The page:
Showing 251 - 275 of 1,987 comments
1st Mexican Independence Day Parade in Chicago
1943 photo added, photo credit John Vachon.
Tall man on the right has been identified as Charlie Fairchild by his great granddaughter Deborah Smith.
Via the Traces Of Texas Facebook page.
Original uncropped wide shot of the 1948 photo added 8/16/11, courtesy of the AmeriCar The Beautiful Facebook page.
Showing full marquee.
1977 photo added, photo credit Planet Hammond Facebook page.
Unfortunately the size limit that photos added to CT receive upon uploading them, does not do all of them justice.
If you were to download both images away from CT and inspect them full size as some other CT members have in the past, you will see the differences.
Various building details, store names etc. are legible in the image I uploaded, but yes not the marquee in this instance.
My “habit” of uploading “crisper” photos, as well as many more previously unseen photos in general, is at over 2400 in 11 years.
I also credited the original photographer and used the copyright attribution, that the previous/07/17/12 poster may not have known.
Your critique however is appreciated and duly noted.
Crisper version of the 1947 photo added, photo credit Neal Douglass.
Courtesy of the Austin History Center.
Color added by the Traces Of Texas Facebook page.
Christmas 1972 photo added courtesy of the Traces Of Texas Facebook page.
December 1947 photo added courtesy of the Old Images of New York Facebook page.
I couldn’t find the image I downloaded originally, but I think this might be it.
It appears it was removed by CT Admins.
I assumed crediting MIT was adequate, but apparently not.
I searched for it again but could not locate it.
Thanks for posting that. I re-posted it over on the McClurg Court Cinemas page courtesy of you, since a lot of the exterior is shown throughout.
McClurg exterior in May 1999 at 0:29 & 1:10 through the end in the below clip courtesy of alex35mm, who posted it to the Old Orchard Theater page for it’s appearance as well.
1931 photo added copyright K&G, courtesy of the AmeriCar The Beautiful Faceboook page.
Paramount blade sign down the street.
Recent Edgeville Buzz article about the Calo Theatre.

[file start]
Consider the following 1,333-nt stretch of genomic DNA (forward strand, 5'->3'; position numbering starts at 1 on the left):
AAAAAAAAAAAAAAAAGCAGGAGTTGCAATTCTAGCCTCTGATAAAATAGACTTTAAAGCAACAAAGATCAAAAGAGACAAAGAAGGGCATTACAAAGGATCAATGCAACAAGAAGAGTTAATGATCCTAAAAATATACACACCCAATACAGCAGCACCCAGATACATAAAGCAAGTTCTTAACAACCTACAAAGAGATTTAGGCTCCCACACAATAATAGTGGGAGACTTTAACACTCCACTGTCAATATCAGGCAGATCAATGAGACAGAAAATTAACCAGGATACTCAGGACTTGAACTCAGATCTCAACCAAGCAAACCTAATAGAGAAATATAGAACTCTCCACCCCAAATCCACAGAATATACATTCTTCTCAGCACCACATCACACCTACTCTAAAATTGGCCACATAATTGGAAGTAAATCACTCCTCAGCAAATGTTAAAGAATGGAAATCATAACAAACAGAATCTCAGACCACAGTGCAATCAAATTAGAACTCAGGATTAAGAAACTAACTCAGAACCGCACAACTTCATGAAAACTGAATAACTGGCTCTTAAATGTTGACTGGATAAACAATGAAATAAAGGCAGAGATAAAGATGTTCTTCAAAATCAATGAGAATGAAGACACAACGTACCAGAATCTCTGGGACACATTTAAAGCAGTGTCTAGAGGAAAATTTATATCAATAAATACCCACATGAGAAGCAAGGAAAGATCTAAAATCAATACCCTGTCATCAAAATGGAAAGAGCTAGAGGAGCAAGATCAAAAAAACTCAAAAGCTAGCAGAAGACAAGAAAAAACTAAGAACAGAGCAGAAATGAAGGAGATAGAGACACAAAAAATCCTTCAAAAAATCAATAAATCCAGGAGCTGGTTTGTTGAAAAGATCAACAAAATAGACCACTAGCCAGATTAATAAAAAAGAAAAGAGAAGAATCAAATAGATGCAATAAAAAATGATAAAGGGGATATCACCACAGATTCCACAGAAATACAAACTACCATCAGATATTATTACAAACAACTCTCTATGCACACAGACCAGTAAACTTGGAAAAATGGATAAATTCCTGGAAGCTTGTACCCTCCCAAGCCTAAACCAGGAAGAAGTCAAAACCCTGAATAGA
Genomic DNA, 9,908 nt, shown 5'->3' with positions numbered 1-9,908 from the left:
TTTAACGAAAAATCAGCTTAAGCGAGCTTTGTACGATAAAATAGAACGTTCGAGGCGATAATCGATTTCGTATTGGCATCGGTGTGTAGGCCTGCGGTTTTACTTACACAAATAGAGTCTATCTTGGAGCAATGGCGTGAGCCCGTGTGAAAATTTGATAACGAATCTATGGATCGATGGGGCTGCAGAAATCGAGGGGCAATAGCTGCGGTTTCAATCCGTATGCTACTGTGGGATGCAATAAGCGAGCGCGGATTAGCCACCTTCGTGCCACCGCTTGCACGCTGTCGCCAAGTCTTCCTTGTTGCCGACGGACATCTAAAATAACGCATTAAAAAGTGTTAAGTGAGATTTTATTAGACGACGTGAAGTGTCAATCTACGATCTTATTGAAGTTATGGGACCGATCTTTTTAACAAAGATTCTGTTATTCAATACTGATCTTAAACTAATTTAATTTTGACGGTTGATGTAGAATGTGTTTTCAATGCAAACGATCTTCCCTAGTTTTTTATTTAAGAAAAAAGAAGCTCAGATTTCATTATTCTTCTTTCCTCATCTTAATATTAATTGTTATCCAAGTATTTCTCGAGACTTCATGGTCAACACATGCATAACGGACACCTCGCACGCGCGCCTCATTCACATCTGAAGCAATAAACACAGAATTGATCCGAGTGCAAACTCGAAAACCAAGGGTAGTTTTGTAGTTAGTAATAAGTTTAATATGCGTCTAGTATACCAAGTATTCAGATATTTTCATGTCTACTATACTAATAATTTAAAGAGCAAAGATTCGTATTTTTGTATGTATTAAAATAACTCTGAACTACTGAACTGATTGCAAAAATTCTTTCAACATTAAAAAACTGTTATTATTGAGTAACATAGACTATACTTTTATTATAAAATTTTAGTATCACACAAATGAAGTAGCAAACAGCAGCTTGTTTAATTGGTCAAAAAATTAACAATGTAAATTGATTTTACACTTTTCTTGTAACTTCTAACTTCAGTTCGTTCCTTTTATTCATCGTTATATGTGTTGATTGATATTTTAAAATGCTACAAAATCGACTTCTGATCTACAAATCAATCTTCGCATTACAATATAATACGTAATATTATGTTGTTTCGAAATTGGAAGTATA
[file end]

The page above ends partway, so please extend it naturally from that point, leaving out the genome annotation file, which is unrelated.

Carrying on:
Mentions building designer George H. Borst again, who coincidentally was also involved in building The Elms hotel on Elm near State Parkway.
Which housed many of the stage crews for the downtown live theaters in the 70's &80’s.
The crews were always late night regulars when in town, at my late friend’s nearby tavern, the Hotsie Totsie Yacht Club & Bait Shop on Division.
I got too meet many stars back then as a result.
Yul Brynner, Sammy Davis Jr. etc. As the crew would sneak them in late at night.
Forum on the right.
I believe the Forum may have existed as far back as the `20’s. I added a Frasher Foto photo of Main Street from that era, courtesy of the Pomona Public Library.
The building appears to be the same, with possible window enlargements by the 1950’s photo.
1952 photo added, photo credit Ms. Mildred Mead.
1907 image and copy added courtesy of Jerry Kail.
Here’s another Houdini curiosity (1907), showing Harry in Indianapolis standing in front of an ad for Pluto Water, a laxative natural water product bottled at the French Lick Springs in French Lick, Indiana.
1948 photo added courtesy of The Lakeland Library.
Mid `30’s added photo courtesy of Nolan Richard, via the Historic Florida VIII ! Facebook page.
This Trib article says it was and M&E 12 screen that closed in 2008.
I can’t find another Norridge on CT, and I can’t imagine 22 screens at the same address.
Below link has photos and a post fire interview with the owners.
1927 post card added credit Kenneth Andresen.
Could have been the Grand Opening, given all the flags.
The marquee also appears to read “We Are Open”.
So that may narrow down the opening year.
Maybe someone with better German than I can read the hand written caption.
Photo as Bakersfield Opera House 1910 added.
Also original facade photo circa 1928 added.
Courtesy of Mark Mcgowan. Possibly the same from the 2008 post, but the link no longer reaches the photo.
Photo added as the New Hip circa 1920.
Courtesy of Mark Mcgowan.